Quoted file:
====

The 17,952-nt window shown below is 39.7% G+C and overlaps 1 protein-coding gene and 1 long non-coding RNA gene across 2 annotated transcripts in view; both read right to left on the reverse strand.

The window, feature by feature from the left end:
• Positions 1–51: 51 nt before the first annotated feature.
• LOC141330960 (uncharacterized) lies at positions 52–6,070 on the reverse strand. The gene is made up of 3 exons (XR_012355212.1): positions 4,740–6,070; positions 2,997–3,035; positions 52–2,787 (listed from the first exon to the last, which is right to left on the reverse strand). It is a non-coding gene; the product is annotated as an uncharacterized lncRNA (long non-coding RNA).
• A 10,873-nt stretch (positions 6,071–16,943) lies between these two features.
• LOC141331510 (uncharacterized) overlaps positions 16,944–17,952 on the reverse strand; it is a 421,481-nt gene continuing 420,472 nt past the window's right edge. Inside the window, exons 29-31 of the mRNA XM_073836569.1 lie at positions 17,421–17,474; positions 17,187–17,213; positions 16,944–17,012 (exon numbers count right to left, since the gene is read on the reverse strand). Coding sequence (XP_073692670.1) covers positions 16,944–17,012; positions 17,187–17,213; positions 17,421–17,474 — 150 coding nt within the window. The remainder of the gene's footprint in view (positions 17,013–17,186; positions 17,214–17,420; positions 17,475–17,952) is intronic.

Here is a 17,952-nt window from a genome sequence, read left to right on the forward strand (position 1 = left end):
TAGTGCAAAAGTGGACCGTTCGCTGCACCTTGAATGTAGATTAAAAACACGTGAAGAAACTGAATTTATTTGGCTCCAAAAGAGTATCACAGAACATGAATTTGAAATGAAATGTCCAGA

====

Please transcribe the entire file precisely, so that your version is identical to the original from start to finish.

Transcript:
The 17,952-nt window shown below is 39.7% G+C and overlaps 1 protein-coding gene and 1 long non-coding RNA gene across 2 annotated transcripts in view; both read right to left on the reverse strand.

The window, feature by feature from the left end:
• Positions 1–51: 51 nt before the first annotated feature.
• LOC141330960 (uncharacterized) lies at positions 52–6,070 on the reverse strand. The gene is made up of 3 exons (XR_012355212.1): positions 4,740–6,070; positions 2,997–3,035; positions 52–2,787 (listed from the first exon to the last, which is right to left on the reverse strand). It is a non-coding gene; the product is annotated as an uncharacterized lncRNA (long non-coding RNA).
• A 10,873-nt stretch (positions 6,071–16,943) lies between these two features.
• LOC141331510 (uncharacterized) overlaps positions 16,944–17,952 on the reverse strand; it is a 421,481-nt gene continuing 420,472 nt past the window's right edge. Inside the window, exons 29-31 of the mRNA XM_073836569.1 lie at positions 17,421–17,474; positions 17,187–17,213; positions 16,944–17,012 (exon numbers count right to left, since the gene is read on the reverse strand). Coding sequence (XP_073692670.1) covers positions 16,944–17,012; positions 17,187–17,213; positions 17,421–17,474 — 150 coding nt within the window. The remainder of the gene's footprint in view (positions 17,013–17,186; positions 17,214–17,420; positions 17,475–17,952) is intronic.

Here is a 17,952-nt window from a genome sequence, read left to right on the forward strand (position 1 = left end):
TAGTGCAAAAGTGGACCGTTCGCTGCACCTTGAATGTAGATTAAAAACACGTGAAGAAACTGAATTTATTTGGCTCCAAAAGAGTATCACAGAACATGAATTTGAAATGAAATGTCCAGA